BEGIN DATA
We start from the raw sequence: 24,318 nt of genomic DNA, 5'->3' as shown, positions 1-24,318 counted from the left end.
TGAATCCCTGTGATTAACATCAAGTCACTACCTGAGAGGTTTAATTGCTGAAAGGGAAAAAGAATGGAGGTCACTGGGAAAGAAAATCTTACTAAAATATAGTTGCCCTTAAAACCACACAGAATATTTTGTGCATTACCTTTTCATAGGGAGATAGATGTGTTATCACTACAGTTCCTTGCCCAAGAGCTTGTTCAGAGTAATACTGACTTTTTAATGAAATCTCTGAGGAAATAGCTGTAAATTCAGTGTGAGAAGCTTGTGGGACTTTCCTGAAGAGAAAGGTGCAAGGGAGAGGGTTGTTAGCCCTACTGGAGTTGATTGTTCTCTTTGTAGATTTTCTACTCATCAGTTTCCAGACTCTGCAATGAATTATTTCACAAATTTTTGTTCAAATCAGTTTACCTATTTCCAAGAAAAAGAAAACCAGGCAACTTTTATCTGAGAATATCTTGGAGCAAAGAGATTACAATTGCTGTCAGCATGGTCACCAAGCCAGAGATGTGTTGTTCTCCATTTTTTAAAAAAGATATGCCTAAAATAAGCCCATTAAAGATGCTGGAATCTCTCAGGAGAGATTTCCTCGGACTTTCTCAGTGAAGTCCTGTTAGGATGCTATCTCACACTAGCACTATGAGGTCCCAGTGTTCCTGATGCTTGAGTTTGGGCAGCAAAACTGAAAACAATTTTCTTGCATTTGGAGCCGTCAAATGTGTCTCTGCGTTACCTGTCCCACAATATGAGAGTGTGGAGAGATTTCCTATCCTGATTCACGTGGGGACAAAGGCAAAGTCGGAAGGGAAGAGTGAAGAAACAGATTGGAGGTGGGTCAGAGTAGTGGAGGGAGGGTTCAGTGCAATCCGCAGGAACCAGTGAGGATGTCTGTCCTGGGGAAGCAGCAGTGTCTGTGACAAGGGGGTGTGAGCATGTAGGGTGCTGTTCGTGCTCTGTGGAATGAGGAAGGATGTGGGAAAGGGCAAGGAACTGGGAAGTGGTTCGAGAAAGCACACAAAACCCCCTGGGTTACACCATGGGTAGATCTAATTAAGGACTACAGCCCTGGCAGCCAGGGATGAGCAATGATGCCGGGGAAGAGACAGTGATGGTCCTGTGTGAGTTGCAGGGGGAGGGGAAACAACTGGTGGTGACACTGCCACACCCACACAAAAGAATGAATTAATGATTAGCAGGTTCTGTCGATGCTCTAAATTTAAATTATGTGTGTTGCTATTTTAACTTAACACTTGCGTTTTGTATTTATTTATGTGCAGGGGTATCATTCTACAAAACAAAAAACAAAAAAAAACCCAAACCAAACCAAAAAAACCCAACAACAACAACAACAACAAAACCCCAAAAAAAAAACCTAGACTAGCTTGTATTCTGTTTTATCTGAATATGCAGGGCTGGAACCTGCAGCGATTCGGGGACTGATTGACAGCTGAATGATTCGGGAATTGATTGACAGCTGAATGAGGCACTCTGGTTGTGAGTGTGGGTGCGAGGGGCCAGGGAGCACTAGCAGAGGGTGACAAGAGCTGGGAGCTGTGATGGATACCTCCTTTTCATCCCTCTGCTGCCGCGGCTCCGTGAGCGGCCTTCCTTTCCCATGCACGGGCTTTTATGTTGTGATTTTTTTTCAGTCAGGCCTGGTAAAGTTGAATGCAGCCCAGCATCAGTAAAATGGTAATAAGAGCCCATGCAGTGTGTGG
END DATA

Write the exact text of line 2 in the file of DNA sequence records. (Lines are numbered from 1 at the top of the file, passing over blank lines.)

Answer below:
TGAATCCCTGTGATTAACATCAAGTCACTACCTGAGAGGTTTAATTGCTGAAAGGGAAAAAGAATGGAGGTCACTGGGAAAGAAAATCTTACTAAAATATAGTTGCCCTTAAAACCACACAGAATATTTTGTGCATTACCTTTTCATAGGGAGATAGATGTGTTATCACTACAGTTCCTTGCCCAAGAGCTTGTTCAGAGTAATACTGACTTTTTAATGAAATCTCTGAGGAAATAGCTGTAAATTCAGTGTGAGAAGCTTGTGGGACTTTCCTGAAGAGAAAGGTGCAAGGGAGAGGGTTGTTAGCCCTACTGGAGTTGATTGTTCTCTTTGTAGATTTTCTACTCATCAGTTTCCAGACTCTGCAATGAATTATTTCACAAATTTTTGTTCAAATCAGTTTACCTATTTCCAAGAAAAAGAAAACCAGGCAACTTTTATCTGAGAATATCTTGGAGCAAAGAGATTACAATTGCTGTCAGCATGGTCACCAAGCCAGAGATGTGTTGTTCTCCATTTTTTAAAAAAGATATGCCTAAAATAAGCCCATTAAAGATGCTGGAATCTCTCAGGAGAGATTTCCTCGGACTTTCTCAGTGAAGTCCTGTTAGGATGCTATCTCACACTAGCACTATGAGGTCCCAGTGTTCCTGATGCTTGAGTTTGGGCAGCAAAACTGAAAACAATTTTCTTGCATTTGGAGCCGTCAAATGTGTCTCTGCGTTACCTGTCCCACAATATGAGAGTGTGGAGAGATTTCCTATCCTGATTCACGTGGGGACAAAGGCAAAGTCGGAAGGGAAGAGTGAAGAAACAGATTGGAGGTGGGTCAGAGTAGTGGAGGGAGGGTTCAGTGCAATCCGCAGGAACCAGTGAGGATGTCTGTCCTGGGGAAGCAGCAGTGTCTGTGACAAGGGGGTGTGAGCATGTAGGGTGCTGTTCGTGCTCTGTGGAATGAGGAAGGATGTGGGAAAGGGCAAGGAACTGGGAAGTGGTTCGAGAAAGCACACAAAACCCCCTGGGTTACACCATGGGTAGATCTAATTAAGGACTACAGCCCTGGCAGCCAGGGATGAGCAATGATGCCGGGGAAGAGACAGTGATGGTCCTGTGTGAGTTGCAGGGGGAGGGGAAACAACTGGTGGTGACACTGCCACACCCACACAAAAGAATGAATTAATGATTAGCAGGTTCTGTCGATGCTCTAAATTTAAATTATGTGTGTTGCTATTTTAACTTAACACTTGCGTTTTGTATTTATTTATGTGCAGGGGTATCATTCTACAAAACAAAAAACAAAAAAAAACCCAAACCAAACCAAAAAAACCCAACAACAACAACAACAACAAAACCCCAAAAAAAAAACCTAGACTAGCTTGTATTCTGTTTTATCTGAATATGCAGGGCTGGAACCTGCAGCGATTCGGGGACTGATTGACAGCTGAATGATTCGGGAATTGATTGACAGCTGAATGAGGCACTCTGGTTGTGAGTGTGGGTGCGAGGGGCCAGGGAGCACTAGCAGAGGGTGACAAGAGCTGGGAGCTGTGATGGATACCTCCTTTTCATCCCTCTGCTGCCGCGGCTCCGTGAGCGGCCTTCCTTTCCCATGCACGGGCTTTTATGTTGTGATTTTTTTTCAGTCAGGCCTGGTAAAGTTGAATGCAGCCCAGCATCAGTAAAATGGTAATAAGAGCCCATGCAGTGTGTGG